Hopes of an imminent solution to the trade dispute between the world’s two largest economies – the United States and China – have been dampened after President Donald Trump said Washington hasn’t agreed to roll back all tariffs on Beijing.
Obviously, this has sparked fresh doubts about when the two countries might end a 16-month trade war that has already slowed global growth.
The Trump administration has slapped tariffs on more than $500bn in Chinese goods, while Beijing has put duties on about $110bn in American products.
China has pushed for the US to remove tariffs, which have the potential to wreak havoc on the global economy, as part of an agreement.
China and the United States were on the brink of reaching a deal in May when Beijing backed away from it, prompting Trump to raise tariff rates and embark on new rounds of punitive duties.
“They’d like to have a rollback, I haven’t agreed to anything,” Trump told reporters on Friday. “China would like to get somewhat of a rollback – not a complete rollback, because they know I won’t do it.”
Earlier last week, signs were pointing toward a first-phase deal that would include a tariff rollback. China’s Ministry of Commerce spokesman Gao Feng said negotiators had discussions and “agreed to remove the additional tariffs in phases as progress is made on the agreement.”
White House economic adviser Larry Kudlow also said recently that “if there’s a phase one trade deal, there are going to be tariff agreements and concessions.”
But President Trump made clear that the US hasn’t yet reached an agreement and emphasised that he wouldn’t eliminate all tariffs. There is an expectation that tariffs scheduled for December 15, which would hit popular consumer items like smartphones and toys, won’t take effect as part of an initial deal.
But a lot of tariffs remain in place including a 15% tariff on an additional $110bn in goods that took effect on September 1.
The US and China have worked to sign what the White House has described as a “phase one” trade deal. President Trump hopes to resolve outstanding gripes with Beijing’s trade practices, including forced technology transfers and intellectual property theft, while securing more Chinese purchases of US agricultural goods.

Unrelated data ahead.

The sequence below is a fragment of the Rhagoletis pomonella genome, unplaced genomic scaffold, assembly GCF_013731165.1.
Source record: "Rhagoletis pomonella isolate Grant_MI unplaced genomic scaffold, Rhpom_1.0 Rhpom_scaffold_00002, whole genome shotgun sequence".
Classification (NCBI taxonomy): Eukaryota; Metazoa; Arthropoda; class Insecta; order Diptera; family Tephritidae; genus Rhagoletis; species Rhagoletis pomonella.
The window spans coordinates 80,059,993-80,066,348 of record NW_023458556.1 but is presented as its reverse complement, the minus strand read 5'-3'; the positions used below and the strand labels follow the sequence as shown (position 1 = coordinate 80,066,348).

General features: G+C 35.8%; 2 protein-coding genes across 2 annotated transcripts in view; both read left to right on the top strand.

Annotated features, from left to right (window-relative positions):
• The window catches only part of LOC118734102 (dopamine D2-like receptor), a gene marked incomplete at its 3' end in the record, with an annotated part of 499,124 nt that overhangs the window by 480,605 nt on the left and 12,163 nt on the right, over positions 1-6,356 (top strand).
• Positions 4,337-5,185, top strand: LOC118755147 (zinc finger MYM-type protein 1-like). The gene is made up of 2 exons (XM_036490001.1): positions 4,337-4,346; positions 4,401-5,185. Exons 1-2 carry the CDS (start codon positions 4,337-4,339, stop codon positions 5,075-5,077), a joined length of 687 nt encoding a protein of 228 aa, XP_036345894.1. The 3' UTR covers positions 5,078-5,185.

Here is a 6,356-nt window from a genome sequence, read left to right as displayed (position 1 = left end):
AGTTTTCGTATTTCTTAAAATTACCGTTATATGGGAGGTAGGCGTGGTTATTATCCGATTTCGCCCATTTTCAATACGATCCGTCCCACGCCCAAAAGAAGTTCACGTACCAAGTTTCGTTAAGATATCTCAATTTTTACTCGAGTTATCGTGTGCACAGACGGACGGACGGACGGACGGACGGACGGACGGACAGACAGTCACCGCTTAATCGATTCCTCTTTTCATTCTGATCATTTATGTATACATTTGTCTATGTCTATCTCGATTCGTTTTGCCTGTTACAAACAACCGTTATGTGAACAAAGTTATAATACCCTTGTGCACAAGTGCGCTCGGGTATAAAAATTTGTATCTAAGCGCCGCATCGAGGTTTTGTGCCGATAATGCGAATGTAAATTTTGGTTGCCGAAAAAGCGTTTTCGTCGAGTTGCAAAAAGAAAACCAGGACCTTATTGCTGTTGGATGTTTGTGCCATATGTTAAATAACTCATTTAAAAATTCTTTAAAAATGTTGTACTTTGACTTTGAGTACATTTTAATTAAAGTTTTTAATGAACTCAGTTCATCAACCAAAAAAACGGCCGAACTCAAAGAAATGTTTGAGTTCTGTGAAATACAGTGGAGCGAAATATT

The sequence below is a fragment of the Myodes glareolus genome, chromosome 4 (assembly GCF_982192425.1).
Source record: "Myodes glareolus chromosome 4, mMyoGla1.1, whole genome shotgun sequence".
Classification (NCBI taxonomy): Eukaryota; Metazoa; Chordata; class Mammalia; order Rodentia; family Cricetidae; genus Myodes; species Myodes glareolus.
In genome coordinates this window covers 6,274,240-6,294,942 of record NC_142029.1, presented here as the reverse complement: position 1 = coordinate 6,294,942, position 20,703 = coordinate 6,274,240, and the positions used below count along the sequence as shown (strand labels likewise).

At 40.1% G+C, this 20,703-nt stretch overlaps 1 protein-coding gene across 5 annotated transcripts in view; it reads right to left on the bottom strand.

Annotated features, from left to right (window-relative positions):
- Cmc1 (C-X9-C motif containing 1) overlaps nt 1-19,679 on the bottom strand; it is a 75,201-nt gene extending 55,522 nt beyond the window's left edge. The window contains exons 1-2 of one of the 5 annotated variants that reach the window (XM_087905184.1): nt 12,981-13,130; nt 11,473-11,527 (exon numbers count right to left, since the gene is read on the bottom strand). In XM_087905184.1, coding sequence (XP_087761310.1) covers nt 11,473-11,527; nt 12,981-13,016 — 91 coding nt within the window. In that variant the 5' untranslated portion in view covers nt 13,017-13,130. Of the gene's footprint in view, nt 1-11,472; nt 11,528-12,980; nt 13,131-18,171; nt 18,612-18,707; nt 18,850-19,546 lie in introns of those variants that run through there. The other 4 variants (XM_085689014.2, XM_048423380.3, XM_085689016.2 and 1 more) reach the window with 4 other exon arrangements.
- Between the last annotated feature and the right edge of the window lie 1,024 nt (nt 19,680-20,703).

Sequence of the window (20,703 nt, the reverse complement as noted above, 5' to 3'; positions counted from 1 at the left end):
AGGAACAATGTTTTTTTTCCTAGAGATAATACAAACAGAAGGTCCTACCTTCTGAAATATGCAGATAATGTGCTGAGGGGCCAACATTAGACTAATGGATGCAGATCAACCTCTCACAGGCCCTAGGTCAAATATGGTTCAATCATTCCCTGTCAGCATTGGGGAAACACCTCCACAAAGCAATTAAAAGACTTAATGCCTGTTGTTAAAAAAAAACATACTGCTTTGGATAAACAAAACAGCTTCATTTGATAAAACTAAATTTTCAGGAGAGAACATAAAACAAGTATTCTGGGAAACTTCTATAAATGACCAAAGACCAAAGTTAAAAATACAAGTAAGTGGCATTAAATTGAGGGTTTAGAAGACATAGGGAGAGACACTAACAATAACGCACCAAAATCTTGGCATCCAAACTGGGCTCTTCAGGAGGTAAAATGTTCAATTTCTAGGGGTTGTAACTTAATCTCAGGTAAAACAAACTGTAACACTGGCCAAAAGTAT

Trump and Chinese President Xi Jinping have looked for a venue to sign the first piece of the trade deal. They had planned to sign the agreement at the Asia-Pacific Economic Co-operation conference in Chile later this month, before that country’s president cancelled the event due to protests, mainly in the south American country’s capital Santiago.
Trump revived questions Friday about the location for signing any deal with his Chinese counterpart Xi Jinping. Reports earlier this week indicated any finalisation of a first-phase agreement might slip until December and that some US locations had been ruled out.
China’s exports and imports continued to contract in October, data released on Friday showed, though slightly less than forecast by economists. According to a Bloomberg dispatch, the escalating trade war between the two countries has also taken a toll on US manufacturing and business investment.
LEAVE A COMMENT Your email address will not be published. Required fields are marked*
‘The language of compassion needs neither alphabets nor vocabulary’
ESG: Making sure your investments are responsible matters
A new hope for US climate action
Global heating plus inequality is a recipe for chaos
Professionalising local law enforcement in the United States
Celebrating International Human Rights Day